Block That Grant

The White House can't wait to sell off federal programs. The states might want to look before buying.
September 2003
By Jonathan Walters  |  Senior Editor
A Senior Editor of Governing, Jonathan has been covering state and local public policy and administration for more than 30 years.

President Clinton may have won himself a reputation as a devolutionist--mostly on the strength of welfare reform and a relatively generous approach to granting waivers in other program areas--but no president in history has been so aggressive in trying to combine and offload federal grant programs as the man currently in office. Not even the great devolver himself, Ronald Reagan, could match George W. Bush in his zeal for handing over lump sums of money to states. And, not incidentally, for holding the states accountable as part of the transaction. Critics of the Reagan approach gave us the term "shift and shaft;" Bush's devolutionary detractors might call it "shift, shaft and show me."

While Bush is trying to persuade Congress to offload major programs by block grant, such as Medicaid and unemployment insurance, he's also pushing to combine state and local law enforcement grants, on the one hand, and workforce investment and training grants on the other. All this while seeking to create a new Delinquency Prevention Block Grant, which would consolidate five delinquency programs into one, and turn the money over to the states in a lump sum.

Congress, which has never been very inclined to give up control, isn't especially inclined to do so now. Two huge hand-it-down initiatives that would have block-granted Head Start and Section 8 housing vouchers were recently sidetracked, with lawmakers apparently ignoring the White House argument that such a move would lead to more coordination.

But if Congress doesn't want to go along, there are other ways to achieve the same goal. For example, Bush has proposed a "super waiver" for states interested in overhauling the way they deliver the Food Stamp program--a side-door tactic for block-granting what has long been a vexingly over-regulated program in the eyes of most state officials.

Why would a president with a full menu of serious and pressing concerns--economic recovery, homeland security, health care costs and governing Iraq, to name just a few--devote himself so sedulously to reorganizing federal programs?

There's an easy and cynical explanation, of course. It can be argued that the most effective strategy for killing off those pesky liberal social programs is to give them to state governments that can't afford to pay for them. Some of this squeeze is already taking place. For example, the Social Services Block Grant--aimed at prevention and reduction of exploitation and abuse of both children and adults--is being downsized, from $2.4 billion to $1.7 billion so far on Bush's watch. The states will have to make up the difference--if they can find the money somewhere.

A more charitable explanation--and a superficially plausible one-- might be that Bush is an ex-governor, and that governors-turned- presidents are naturally inclined to hand over more control to states. Bush definitely had his problems with Washington when he was chief executive of Texas, having received an embarrassing high-level federal rebuke when he attempted to privatize his state's welfare administration.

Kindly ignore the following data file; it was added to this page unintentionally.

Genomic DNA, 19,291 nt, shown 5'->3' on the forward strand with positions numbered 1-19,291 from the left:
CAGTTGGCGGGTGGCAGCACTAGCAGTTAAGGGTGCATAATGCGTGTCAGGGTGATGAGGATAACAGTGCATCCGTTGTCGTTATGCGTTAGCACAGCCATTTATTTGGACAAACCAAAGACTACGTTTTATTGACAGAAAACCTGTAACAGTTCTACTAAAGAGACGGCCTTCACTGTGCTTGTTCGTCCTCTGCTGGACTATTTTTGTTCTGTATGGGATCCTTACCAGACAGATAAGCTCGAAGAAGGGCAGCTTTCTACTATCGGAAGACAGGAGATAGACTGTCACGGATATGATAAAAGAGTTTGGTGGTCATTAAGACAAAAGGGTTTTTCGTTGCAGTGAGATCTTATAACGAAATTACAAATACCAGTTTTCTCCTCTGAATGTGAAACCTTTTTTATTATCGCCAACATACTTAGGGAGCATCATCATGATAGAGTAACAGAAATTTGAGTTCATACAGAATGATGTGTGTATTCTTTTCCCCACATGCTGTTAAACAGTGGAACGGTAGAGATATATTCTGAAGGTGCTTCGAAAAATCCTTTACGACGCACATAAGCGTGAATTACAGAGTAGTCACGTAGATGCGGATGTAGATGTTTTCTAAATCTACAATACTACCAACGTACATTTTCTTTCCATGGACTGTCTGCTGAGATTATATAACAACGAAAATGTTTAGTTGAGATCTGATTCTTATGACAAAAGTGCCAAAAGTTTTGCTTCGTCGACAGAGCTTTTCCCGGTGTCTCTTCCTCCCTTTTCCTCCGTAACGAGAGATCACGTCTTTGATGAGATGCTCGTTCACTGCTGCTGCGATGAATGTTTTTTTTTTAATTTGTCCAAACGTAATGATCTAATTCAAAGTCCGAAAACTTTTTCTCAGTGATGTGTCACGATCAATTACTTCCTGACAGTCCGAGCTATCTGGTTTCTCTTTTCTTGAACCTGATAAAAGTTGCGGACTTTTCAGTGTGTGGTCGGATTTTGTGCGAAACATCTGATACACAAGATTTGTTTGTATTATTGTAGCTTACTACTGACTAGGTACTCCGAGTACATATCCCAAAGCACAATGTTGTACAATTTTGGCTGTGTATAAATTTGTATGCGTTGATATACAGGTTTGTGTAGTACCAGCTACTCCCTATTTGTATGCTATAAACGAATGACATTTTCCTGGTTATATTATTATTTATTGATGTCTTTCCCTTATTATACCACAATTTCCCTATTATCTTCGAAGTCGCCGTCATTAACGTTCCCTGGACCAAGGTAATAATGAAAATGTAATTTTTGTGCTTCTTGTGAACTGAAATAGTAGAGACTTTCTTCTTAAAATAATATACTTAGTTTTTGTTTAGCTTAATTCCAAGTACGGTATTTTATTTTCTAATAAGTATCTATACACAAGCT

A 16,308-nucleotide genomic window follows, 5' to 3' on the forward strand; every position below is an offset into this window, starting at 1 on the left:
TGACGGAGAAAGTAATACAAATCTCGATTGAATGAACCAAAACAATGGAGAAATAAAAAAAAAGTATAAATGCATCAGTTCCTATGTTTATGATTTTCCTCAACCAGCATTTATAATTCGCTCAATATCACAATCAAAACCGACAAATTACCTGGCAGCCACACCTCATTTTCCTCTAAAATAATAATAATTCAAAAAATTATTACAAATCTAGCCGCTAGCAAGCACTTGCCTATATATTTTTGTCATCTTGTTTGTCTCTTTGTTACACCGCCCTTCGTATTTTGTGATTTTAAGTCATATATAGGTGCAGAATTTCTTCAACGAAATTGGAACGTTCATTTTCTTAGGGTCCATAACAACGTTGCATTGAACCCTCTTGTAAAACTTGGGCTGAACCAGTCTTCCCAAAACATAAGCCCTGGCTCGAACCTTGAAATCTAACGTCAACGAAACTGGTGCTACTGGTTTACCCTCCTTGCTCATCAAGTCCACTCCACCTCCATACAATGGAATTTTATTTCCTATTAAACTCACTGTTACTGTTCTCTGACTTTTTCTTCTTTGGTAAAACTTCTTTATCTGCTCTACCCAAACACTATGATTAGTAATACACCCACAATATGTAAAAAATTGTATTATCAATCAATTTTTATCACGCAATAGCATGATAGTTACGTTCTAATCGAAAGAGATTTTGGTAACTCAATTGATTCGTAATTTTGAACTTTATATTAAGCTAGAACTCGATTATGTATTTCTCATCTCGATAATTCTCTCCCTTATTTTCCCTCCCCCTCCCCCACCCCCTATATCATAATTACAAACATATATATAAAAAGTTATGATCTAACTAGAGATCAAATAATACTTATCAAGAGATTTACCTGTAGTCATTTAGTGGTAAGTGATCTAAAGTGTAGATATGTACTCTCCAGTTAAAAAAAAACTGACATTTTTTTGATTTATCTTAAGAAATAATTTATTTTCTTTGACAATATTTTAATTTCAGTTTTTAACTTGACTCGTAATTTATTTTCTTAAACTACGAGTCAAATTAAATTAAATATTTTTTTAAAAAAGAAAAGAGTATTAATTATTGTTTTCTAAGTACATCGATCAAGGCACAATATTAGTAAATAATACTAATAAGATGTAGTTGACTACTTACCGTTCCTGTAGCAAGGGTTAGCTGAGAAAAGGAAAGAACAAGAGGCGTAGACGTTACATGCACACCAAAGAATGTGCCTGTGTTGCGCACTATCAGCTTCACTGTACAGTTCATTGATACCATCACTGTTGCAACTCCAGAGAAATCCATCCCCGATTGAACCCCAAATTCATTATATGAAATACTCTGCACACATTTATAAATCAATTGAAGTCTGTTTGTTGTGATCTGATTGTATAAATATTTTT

But what may matter more than Bush's six years as governor of Texas is his management style, one that emphasizes consolidation and delegation. That's the way Bush runs the White House; it's only a small stretch to apply it to the federal system through a policy of delegating power and then holding the newly empowered governments accountable for results. Bush has made clear his belief that the federal government's organizational chart--if not its budget--should be smaller, and what better way to shrink it than to give whole chunks of it away.

But it's doubtful whether some of the moves toward block-granting make much sense even from the standpoint of efficiency. Clearly there are some areas, such as homeland security, in which states are the obvious choice as primary pass-through for federal cash, inasmuch as states need to be the guarantors of collaboration among local first responders. But other programs, like Head Start and Section 8, are by all accounts being served rather well by the current arrangement. Both Head Start money and Section 8 vouchers go directly from the feds to the local entities involved in the work of the programs. Both have operated relatively smoothly, in large part because of this direct, no-middle-man administrative and funding structure.

Strategists for local government can be forgiven for wondering what they stand to gain from the proposed reshuffling of money and power. Larry Naake, executive director of the National Association of Counties, doesn't think the Bush devolution wave has anything to do with a desire for increased efficiency. "This is an administration that has a clear interest in reducing federal participation in domestic policy," Naake says. He is worried about both a reduction in funding and a loss of local control in areas where locals are currently the providers of last resort, including education, criminal justice and housing.

And given those concerns, the current devolution wave--for all its potential--should give pause even to the states that are its ostensible beneficiaries. Flexibility is a good thing, but not if it comes at too high a price.